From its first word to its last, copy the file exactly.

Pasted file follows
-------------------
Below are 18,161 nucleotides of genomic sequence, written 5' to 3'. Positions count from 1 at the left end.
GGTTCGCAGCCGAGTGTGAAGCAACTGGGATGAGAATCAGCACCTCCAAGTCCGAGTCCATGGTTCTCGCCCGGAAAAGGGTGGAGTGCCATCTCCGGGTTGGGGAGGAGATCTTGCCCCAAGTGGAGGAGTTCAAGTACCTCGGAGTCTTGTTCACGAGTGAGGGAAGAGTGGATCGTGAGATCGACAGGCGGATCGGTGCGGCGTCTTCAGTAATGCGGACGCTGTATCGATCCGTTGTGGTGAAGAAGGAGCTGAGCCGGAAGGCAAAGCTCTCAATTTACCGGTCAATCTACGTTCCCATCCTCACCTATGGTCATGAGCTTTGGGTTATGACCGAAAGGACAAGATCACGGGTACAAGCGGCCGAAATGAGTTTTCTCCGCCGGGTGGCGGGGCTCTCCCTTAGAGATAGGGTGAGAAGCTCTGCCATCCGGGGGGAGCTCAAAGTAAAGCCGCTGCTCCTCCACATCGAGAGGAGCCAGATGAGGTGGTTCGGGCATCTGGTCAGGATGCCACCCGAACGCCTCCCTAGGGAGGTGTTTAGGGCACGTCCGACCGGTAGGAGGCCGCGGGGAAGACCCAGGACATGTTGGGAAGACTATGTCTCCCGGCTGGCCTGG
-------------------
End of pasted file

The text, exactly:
Below are 18,161 nucleotides of genomic sequence, written 5' to 3'. Positions count from 1 at the left end.
GGTTCGCAGCCGAGTGTGAAGCAACTGGGATGAGAATCAGCACCTCCAAGTCCGAGTCCATGGTTCTCGCCCGGAAAAGGGTGGAGTGCCATCTCCGGGTTGGGGAGGAGATCTTGCCCCAAGTGGAGGAGTTCAAGTACCTCGGAGTCTTGTTCACGAGTGAGGGAAGAGTGGATCGTGAGATCGACAGGCGGATCGGTGCGGCGTCTTCAGTAATGCGGACGCTGTATCGATCCGTTGTGGTGAAGAAGGAGCTGAGCCGGAAGGCAAAGCTCTCAATTTACCGGTCAATCTACGTTCCCATCCTCACCTATGGTCATGAGCTTTGGGTTATGACCGAAAGGACAAGATCACGGGTACAAGCGGCCGAAATGAGTTTTCTCCGCCGGGTGGCGGGGCTCTCCCTTAGAGATAGGGTGAGAAGCTCTGCCATCCGGGGGGAGCTCAAAGTAAAGCCGCTGCTCCTCCACATCGAGAGGAGCCAGATGAGGTGGTTCGGGCATCTGGTCAGGATGCCACCCGAACGCCTCCCTAGGGAGGTGTTTAGGGCACGTCCGACCGGTAGGAGGCCGCGGGGAAGACCCAGGACATGTTGGGAAGACTATGTCTCCCGGCTGGCCTGG